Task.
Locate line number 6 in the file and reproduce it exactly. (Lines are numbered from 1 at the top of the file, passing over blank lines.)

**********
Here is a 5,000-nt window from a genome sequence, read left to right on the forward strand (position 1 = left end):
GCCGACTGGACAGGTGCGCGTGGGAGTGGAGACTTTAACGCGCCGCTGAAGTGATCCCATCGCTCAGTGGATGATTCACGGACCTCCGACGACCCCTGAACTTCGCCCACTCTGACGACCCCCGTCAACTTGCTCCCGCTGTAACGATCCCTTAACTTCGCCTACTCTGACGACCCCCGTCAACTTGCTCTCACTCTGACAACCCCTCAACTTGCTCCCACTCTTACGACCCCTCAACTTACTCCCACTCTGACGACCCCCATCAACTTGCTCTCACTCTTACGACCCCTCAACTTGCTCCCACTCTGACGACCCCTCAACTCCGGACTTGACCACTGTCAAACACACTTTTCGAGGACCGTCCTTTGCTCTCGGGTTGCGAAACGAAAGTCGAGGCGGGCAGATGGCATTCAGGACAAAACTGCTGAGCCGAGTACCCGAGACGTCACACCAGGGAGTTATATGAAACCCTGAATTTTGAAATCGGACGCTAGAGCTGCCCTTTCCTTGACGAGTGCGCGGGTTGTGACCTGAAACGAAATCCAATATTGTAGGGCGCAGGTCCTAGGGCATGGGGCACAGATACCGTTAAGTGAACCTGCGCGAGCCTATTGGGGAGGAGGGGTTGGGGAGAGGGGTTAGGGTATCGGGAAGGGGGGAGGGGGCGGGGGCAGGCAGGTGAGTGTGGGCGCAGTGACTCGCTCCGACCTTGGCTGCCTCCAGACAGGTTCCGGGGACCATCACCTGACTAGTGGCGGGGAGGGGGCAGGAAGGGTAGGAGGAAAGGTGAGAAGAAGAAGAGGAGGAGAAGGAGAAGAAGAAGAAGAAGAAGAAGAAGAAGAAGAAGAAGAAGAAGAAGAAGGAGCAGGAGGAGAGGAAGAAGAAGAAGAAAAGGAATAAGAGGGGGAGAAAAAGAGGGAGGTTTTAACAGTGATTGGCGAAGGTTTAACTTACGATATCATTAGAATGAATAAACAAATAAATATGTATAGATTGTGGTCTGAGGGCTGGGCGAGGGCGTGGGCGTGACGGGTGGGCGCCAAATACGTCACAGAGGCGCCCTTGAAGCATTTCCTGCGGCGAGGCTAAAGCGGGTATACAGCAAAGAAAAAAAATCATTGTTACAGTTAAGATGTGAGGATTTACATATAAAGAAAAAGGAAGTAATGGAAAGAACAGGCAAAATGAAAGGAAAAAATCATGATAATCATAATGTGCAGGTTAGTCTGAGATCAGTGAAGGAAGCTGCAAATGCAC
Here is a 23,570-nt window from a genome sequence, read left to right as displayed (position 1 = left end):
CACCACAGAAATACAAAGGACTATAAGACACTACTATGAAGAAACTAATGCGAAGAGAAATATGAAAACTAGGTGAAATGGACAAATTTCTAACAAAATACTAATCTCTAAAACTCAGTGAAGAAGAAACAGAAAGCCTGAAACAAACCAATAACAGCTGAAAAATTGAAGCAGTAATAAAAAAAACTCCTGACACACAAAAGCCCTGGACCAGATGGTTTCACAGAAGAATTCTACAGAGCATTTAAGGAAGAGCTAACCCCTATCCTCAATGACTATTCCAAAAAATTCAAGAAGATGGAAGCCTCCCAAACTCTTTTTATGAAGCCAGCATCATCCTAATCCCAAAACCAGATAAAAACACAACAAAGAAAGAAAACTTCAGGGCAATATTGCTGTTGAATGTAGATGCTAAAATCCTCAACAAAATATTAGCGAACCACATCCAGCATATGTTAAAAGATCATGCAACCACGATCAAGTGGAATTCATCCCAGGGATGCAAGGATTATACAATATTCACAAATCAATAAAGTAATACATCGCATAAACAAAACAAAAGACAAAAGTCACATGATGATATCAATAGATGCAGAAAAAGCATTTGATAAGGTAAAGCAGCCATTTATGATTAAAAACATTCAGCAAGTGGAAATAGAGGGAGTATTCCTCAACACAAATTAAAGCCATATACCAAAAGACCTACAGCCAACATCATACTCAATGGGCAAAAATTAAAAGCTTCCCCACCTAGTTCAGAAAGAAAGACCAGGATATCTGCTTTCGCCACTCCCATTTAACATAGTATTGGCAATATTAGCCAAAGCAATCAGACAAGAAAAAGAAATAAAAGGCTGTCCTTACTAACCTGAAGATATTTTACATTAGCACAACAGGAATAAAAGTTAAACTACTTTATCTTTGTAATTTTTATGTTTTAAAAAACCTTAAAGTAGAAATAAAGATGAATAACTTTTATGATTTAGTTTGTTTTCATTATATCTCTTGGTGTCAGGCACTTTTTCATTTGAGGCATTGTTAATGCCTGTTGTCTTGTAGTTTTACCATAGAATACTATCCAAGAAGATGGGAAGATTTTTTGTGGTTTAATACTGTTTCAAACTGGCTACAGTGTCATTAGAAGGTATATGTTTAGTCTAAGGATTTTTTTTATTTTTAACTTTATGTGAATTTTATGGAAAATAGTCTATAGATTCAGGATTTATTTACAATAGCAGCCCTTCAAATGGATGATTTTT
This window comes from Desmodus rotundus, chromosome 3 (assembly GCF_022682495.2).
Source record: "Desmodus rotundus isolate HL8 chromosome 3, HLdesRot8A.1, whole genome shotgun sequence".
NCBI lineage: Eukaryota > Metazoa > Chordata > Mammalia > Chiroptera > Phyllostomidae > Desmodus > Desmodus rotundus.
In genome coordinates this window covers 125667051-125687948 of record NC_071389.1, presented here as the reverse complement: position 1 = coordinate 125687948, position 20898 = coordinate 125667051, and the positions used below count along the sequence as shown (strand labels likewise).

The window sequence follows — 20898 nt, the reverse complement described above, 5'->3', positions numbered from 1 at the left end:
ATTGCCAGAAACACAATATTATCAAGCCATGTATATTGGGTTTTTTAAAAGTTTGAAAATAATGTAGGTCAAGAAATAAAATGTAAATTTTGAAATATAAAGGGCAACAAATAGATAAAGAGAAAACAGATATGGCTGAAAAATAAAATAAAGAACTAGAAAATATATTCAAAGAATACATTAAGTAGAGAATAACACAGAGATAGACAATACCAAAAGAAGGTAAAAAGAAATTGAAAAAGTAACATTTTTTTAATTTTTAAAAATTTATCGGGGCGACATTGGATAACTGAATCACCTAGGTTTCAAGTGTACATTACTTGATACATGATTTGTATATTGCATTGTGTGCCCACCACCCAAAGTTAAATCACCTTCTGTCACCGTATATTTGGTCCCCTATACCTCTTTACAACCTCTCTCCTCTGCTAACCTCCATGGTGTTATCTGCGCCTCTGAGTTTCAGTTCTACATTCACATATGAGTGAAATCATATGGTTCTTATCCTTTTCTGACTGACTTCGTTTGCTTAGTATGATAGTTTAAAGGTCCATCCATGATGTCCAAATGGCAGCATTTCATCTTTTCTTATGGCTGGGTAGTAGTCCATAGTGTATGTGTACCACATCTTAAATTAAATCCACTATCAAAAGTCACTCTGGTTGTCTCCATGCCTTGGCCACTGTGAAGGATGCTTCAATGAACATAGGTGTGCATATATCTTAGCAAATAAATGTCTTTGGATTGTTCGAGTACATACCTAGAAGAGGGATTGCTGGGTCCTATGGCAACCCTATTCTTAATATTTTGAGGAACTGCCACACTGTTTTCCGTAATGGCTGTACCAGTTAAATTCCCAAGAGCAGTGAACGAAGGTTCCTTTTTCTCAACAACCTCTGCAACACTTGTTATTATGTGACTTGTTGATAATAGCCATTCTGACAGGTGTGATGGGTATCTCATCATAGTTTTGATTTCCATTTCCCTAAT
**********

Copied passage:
Source record: "Desmodus rotundus isolate HL8 chromosome 3, HLdesRot8A.1, whole genome shotgun sequence".